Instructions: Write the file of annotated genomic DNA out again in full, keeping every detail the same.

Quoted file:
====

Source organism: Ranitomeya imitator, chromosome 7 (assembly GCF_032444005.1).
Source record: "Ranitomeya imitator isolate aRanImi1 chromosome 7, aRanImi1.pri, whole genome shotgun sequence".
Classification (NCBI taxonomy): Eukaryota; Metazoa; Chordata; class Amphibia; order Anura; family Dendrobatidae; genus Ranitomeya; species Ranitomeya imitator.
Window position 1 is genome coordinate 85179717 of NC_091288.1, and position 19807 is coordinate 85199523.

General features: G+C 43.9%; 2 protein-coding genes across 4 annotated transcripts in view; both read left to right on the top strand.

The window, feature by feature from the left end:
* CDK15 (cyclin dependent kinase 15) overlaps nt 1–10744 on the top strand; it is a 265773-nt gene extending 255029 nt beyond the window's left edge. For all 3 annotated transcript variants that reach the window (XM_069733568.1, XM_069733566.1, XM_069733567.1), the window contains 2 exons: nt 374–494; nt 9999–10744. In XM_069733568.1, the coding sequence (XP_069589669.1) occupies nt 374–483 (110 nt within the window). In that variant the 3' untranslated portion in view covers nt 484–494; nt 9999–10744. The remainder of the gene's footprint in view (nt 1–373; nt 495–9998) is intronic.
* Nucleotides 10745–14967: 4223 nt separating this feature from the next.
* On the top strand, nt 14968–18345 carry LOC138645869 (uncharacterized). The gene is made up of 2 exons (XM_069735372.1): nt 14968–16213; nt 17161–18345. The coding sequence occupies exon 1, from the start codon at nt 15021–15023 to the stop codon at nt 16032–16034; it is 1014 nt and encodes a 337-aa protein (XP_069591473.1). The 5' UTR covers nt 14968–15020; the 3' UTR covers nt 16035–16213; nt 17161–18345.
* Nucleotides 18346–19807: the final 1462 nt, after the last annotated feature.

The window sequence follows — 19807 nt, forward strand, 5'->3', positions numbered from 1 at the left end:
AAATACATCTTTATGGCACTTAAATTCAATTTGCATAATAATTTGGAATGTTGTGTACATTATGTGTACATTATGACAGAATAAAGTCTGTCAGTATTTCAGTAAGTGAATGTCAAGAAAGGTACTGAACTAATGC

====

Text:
Source organism: Ranitomeya imitator, chromosome 7 (assembly GCF_032444005.1).
Source record: "Ranitomeya imitator isolate aRanImi1 chromosome 7, aRanImi1.pri, whole genome shotgun sequence".
Classification (NCBI taxonomy): Eukaryota; Metazoa; Chordata; class Amphibia; order Anura; family Dendrobatidae; genus Ranitomeya; species Ranitomeya imitator.
Window position 1 is genome coordinate 85179717 of NC_091288.1, and position 19807 is coordinate 85199523.

General features: G+C 43.9%; 2 protein-coding genes across 4 annotated transcripts in view; both read left to right on the top strand.

The window, feature by feature from the left end:
* CDK15 (cyclin dependent kinase 15) overlaps nt 1–10744 on the top strand; it is a 265773-nt gene extending 255029 nt beyond the window's left edge. For all 3 annotated transcript variants that reach the window (XM_069733568.1, XM_069733566.1, XM_069733567.1), the window contains 2 exons: nt 374–494; nt 9999–10744. In XM_069733568.1, the coding sequence (XP_069589669.1) occupies nt 374–483 (110 nt within the window). In that variant the 3' untranslated portion in view covers nt 484–494; nt 9999–10744. The remainder of the gene's footprint in view (nt 1–373; nt 495–9998) is intronic.
* Nucleotides 10745–14967: 4223 nt separating this feature from the next.
* On the top strand, nt 14968–18345 carry LOC138645869 (uncharacterized). The gene is made up of 2 exons (XM_069735372.1): nt 14968–16213; nt 17161–18345. The coding sequence occupies exon 1, from the start codon at nt 15021–15023 to the stop codon at nt 16032–16034; it is 1014 nt and encodes a 337-aa protein (XP_069591473.1). The 5' UTR covers nt 14968–15020; the 3' UTR covers nt 16035–16213; nt 17161–18345.
* Nucleotides 18346–19807: the final 1462 nt, after the last annotated feature.

The window sequence follows — 19807 nt, forward strand, 5'->3', positions numbered from 1 at the left end:
AAATACATCTTTATGGCACTTAAATTCAATTTGCATAATAATTTGGAATGTTGTGTACATTATGTGTACATTATGACAGAATAAAGTCTGTCAGTATTTCAGTAAGTGAATGTCAAGAAAGGTACTGAACTAATGC